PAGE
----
A subsoiler is a tractor-mounted farm implement used for deep tillage. Typically a subsoiler mounted on a compact utility tractor will reach depths of about 30 cm (12 in).
A 3"x6"x1/4" tube that is 48" long is welded to a 12"x48"x1/2" plate fitted to the quick attach plate for LifeTrac. There are two eye plates welded to the tube and match up with the eye plates on the quick attach plate. There are shank modules attached to the tube by 3/4" shaft used as pins, running through the tube as well as two plates sandwiched around the tube and welded to the shank. The shanks run 6" into the ground, and have a blade made of 1/2" angle with a piece of rebar welded down the center of the blade to push soil away to the sides of the shank. The dimensions of the shanks are 1"x3" and are 16" long. The are long enough to go 6" deep, while leaving a gap for soil to be pushed up and not get in the way of the quick attach plate.
Subsoil keyline plowing cuts narrow, deep ruts in the soil to allow for water to easily penetrate the soil. Additionally, it shatters compacted soil without turning it over, allowing for additional water penetration. It aids in preventing soil erosion and increasing the soil's water storage capacity.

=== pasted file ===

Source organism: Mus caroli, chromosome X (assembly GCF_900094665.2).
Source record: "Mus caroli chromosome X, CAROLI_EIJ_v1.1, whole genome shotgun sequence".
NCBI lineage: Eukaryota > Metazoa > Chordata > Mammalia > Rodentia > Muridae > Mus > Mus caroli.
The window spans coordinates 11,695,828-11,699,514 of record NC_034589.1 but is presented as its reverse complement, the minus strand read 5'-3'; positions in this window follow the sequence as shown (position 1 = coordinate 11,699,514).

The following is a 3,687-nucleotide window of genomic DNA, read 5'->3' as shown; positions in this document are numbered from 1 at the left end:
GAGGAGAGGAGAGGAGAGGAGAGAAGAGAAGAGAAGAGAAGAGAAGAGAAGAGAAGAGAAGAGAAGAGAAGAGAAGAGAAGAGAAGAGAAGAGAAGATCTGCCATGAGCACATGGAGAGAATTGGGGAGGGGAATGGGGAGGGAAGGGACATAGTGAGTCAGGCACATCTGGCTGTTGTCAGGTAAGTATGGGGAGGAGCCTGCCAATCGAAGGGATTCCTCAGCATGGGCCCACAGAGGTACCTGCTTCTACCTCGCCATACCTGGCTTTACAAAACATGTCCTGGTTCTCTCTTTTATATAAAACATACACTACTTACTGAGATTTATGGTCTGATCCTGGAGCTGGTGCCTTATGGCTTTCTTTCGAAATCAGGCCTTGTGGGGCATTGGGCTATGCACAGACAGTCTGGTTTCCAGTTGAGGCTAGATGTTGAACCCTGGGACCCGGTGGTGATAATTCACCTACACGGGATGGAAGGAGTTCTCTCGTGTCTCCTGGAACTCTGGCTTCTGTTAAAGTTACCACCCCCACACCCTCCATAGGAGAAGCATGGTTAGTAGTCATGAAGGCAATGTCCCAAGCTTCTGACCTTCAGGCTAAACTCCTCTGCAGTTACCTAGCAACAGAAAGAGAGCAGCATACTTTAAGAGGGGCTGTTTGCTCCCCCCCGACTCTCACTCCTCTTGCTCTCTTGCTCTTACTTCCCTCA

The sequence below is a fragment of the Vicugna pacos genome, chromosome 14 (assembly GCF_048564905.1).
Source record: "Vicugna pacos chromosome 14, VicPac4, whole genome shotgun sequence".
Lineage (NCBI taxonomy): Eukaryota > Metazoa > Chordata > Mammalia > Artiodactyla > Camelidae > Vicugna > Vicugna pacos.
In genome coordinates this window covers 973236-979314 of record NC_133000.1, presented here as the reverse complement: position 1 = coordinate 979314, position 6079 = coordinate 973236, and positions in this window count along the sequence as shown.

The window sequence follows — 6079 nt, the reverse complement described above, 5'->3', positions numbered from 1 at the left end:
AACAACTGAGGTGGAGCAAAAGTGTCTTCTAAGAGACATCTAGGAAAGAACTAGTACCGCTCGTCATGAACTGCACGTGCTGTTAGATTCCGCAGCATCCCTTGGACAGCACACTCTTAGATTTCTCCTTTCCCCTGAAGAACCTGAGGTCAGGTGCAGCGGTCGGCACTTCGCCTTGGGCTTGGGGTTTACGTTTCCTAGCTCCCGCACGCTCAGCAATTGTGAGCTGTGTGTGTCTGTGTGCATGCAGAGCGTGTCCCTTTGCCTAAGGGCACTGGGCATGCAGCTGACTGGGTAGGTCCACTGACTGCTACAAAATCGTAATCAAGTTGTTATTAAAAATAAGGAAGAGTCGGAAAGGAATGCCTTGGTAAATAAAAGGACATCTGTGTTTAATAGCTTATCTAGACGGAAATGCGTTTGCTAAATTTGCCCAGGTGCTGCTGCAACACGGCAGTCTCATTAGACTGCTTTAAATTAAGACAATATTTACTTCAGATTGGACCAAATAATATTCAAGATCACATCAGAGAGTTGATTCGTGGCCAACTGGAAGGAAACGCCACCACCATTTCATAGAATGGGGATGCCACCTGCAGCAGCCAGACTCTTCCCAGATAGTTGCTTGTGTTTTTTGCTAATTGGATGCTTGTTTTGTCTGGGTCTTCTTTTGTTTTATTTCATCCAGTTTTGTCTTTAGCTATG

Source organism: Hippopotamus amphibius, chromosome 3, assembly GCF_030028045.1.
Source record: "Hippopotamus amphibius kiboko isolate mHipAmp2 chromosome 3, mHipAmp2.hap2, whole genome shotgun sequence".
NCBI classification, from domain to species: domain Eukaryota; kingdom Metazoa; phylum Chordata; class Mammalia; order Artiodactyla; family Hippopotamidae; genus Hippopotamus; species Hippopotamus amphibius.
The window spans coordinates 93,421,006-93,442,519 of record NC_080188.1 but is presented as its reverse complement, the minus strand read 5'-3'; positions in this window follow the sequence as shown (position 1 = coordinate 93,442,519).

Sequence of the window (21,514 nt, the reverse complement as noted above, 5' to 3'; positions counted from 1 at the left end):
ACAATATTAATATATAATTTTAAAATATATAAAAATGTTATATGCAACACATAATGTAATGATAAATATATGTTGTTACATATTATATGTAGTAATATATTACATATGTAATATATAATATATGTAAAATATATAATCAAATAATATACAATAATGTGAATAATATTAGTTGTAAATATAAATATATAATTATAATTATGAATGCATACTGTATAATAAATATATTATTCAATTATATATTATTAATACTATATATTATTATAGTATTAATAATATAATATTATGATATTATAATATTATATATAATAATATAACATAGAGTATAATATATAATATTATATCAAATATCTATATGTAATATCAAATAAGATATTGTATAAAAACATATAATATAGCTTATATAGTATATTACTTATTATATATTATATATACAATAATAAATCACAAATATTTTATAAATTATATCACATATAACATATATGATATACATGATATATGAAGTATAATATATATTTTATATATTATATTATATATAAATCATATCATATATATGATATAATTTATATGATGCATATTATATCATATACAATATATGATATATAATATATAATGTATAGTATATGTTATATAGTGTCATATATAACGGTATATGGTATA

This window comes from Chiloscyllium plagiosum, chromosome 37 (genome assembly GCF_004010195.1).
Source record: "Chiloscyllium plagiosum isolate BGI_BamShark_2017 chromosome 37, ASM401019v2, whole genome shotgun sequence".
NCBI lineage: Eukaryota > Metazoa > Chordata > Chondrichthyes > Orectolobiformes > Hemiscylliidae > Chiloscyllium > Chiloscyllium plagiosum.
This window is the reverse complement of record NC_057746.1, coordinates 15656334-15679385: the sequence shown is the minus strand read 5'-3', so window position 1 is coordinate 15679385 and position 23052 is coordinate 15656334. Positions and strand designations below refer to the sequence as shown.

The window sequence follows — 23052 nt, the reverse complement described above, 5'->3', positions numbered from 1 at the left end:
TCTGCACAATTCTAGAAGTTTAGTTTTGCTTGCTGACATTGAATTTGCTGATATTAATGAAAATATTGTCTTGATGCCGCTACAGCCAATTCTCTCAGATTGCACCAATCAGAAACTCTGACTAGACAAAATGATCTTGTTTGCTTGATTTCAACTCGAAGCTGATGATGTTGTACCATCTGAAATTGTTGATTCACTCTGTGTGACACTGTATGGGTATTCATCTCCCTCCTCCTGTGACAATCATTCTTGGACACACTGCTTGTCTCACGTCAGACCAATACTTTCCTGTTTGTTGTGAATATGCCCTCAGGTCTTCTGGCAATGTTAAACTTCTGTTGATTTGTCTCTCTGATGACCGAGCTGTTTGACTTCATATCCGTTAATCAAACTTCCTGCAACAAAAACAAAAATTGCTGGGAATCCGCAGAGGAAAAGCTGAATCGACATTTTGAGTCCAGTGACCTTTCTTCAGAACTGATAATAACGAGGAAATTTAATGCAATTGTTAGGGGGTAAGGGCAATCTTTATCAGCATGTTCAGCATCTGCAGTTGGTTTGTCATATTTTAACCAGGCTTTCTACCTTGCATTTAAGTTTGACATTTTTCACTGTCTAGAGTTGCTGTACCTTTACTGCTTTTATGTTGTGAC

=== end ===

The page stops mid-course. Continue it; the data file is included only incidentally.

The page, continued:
Here are some industry standard subsoil blades:
Bunyip Slipper Imp by Ken Yeomans
- Give more available water in profile in times of severe heat stress and help lengthen the watering time pattern.
- Help prevent scald because less water lays on top.
- slows down water rate and increases penetration on sloping banks.
- Gives a 4-6" profile for super phosphate to work on thus increasing its returns to the grasses.
- Allows more water to be under the root system thus drawing the roots down.
- Tests show new roots deeper in the subsoil.
- Deeper and longer roots means you have healthier grasses
- Rigid tynes
- Spring release tynes
- Adjustable coulters
- Variable depth control
- Minimum surface disturbance
- 7 tynes requires about 50 horsepower
Plowing Procedure - Erosion Control
- Find two ruts
- Start at highest elevation of one rut
- Walk with laser level to other rut
- Place flag start, middle, and adjacent rut
- Plow from start flag along lower side of middle flag, meeting last flag on contour
- Put all your flags down, then plow everything
- Begin at highest elevation and work your way down
- Remove all flags after plowing is finished
- Alternate between placing flags and plowing
- May be more useful if you're working in a small space, limited flags, or only want to plow a couple of contours.
- Only requires 3 flags